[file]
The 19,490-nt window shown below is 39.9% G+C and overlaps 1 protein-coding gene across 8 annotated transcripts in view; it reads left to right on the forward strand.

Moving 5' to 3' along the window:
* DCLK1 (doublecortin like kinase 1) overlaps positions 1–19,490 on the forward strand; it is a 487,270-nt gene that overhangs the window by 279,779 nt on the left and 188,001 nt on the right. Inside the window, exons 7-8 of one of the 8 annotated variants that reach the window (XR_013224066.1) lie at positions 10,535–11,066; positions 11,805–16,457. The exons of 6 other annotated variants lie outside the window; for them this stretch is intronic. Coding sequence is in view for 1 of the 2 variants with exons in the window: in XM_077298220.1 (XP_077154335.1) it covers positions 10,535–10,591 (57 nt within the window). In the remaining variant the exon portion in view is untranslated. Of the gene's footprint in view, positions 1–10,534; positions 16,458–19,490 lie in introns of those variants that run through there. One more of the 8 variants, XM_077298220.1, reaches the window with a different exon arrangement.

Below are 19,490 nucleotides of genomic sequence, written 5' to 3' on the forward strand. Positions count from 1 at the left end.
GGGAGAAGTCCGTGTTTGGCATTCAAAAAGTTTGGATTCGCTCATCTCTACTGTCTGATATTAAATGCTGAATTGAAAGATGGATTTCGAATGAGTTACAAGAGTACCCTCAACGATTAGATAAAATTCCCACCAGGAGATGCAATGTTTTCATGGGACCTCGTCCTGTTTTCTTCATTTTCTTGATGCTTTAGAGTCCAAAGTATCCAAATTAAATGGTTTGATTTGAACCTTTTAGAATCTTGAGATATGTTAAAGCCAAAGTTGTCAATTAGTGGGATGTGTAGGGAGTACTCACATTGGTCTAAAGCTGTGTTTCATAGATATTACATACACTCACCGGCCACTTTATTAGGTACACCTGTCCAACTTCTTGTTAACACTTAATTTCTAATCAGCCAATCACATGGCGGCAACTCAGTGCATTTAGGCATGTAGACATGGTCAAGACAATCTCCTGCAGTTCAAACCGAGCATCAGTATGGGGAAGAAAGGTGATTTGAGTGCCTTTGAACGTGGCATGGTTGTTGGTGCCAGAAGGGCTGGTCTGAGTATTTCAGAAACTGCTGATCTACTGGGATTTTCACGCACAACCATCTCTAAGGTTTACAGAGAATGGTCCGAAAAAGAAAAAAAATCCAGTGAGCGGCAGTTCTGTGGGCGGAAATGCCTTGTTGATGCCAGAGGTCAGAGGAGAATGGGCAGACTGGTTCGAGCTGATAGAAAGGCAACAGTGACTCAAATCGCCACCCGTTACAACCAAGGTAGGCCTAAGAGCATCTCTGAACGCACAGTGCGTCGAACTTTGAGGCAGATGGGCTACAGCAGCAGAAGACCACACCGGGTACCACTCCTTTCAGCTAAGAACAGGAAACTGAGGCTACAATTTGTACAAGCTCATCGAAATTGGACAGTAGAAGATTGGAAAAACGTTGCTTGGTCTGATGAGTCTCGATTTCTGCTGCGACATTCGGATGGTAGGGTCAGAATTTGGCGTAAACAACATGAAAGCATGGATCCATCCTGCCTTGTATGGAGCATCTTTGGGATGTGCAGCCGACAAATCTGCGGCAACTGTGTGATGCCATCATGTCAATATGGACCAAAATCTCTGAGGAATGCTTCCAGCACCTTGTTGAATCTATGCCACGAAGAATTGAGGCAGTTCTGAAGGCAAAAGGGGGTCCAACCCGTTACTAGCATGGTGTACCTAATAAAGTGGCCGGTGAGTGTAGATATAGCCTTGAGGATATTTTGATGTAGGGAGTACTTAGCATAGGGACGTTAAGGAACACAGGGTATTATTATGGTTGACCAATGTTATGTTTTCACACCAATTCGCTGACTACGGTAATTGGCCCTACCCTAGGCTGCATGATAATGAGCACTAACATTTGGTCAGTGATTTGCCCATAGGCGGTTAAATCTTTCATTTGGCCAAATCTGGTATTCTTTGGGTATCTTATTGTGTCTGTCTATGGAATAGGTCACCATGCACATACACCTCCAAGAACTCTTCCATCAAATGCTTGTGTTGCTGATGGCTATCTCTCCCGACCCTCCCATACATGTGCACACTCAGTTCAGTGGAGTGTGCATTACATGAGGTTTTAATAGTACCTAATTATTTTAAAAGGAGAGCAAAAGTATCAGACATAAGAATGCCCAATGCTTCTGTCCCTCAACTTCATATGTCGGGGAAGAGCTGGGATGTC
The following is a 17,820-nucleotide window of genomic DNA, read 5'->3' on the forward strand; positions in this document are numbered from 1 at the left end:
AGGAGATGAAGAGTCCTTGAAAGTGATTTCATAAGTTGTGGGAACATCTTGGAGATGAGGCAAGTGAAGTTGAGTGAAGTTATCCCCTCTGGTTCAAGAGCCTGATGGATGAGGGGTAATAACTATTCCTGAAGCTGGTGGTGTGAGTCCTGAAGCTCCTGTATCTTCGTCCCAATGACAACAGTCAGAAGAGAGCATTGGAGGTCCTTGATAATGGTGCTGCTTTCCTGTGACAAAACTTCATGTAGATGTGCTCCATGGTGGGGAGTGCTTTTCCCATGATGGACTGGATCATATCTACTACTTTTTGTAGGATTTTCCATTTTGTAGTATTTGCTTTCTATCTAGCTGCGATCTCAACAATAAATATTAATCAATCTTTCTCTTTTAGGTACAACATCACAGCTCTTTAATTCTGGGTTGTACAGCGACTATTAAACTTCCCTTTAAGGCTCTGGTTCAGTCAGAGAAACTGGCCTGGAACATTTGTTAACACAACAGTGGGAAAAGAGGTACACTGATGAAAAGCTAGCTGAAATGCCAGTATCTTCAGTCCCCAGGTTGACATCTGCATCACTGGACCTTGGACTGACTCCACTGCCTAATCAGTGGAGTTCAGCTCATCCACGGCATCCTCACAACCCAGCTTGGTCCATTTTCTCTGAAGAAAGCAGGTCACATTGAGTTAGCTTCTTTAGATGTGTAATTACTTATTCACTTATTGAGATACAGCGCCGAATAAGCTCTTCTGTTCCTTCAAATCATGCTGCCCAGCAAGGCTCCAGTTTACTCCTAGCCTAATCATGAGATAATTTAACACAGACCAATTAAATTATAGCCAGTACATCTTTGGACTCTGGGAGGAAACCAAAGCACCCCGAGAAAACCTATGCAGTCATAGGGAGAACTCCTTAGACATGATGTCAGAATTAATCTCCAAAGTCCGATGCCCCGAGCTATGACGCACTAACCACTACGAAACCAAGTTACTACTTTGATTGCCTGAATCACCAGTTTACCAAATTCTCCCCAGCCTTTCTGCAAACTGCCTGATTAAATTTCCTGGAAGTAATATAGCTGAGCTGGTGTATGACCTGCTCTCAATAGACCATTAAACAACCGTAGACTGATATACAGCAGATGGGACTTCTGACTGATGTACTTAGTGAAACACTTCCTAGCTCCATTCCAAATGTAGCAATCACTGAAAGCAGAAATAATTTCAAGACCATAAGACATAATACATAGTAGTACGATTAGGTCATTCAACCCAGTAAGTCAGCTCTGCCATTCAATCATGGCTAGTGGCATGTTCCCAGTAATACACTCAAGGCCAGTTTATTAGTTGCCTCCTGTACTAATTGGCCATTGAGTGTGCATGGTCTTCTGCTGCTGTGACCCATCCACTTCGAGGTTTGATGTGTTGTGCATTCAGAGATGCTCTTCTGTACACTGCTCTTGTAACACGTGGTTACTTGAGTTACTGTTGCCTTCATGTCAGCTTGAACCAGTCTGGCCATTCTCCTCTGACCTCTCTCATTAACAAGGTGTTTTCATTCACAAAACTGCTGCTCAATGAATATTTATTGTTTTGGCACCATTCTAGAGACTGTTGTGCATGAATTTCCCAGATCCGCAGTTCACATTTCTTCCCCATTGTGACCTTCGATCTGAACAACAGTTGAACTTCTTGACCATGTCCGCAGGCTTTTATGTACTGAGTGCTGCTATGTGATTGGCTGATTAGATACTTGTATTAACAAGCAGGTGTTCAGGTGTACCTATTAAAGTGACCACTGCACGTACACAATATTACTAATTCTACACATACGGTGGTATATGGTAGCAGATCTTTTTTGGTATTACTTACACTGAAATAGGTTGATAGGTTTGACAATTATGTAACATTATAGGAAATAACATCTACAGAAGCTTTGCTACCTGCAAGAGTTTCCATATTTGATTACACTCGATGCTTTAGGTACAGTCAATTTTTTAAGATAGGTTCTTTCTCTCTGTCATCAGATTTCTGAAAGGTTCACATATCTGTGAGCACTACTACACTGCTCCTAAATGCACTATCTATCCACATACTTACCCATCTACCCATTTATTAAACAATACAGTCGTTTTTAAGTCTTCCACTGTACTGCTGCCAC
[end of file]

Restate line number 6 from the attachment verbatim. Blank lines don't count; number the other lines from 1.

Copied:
The following is a 17,820-nucleotide window of genomic DNA, read 5'->3' on the forward strand; positions in this document are numbered from 1 at the left end: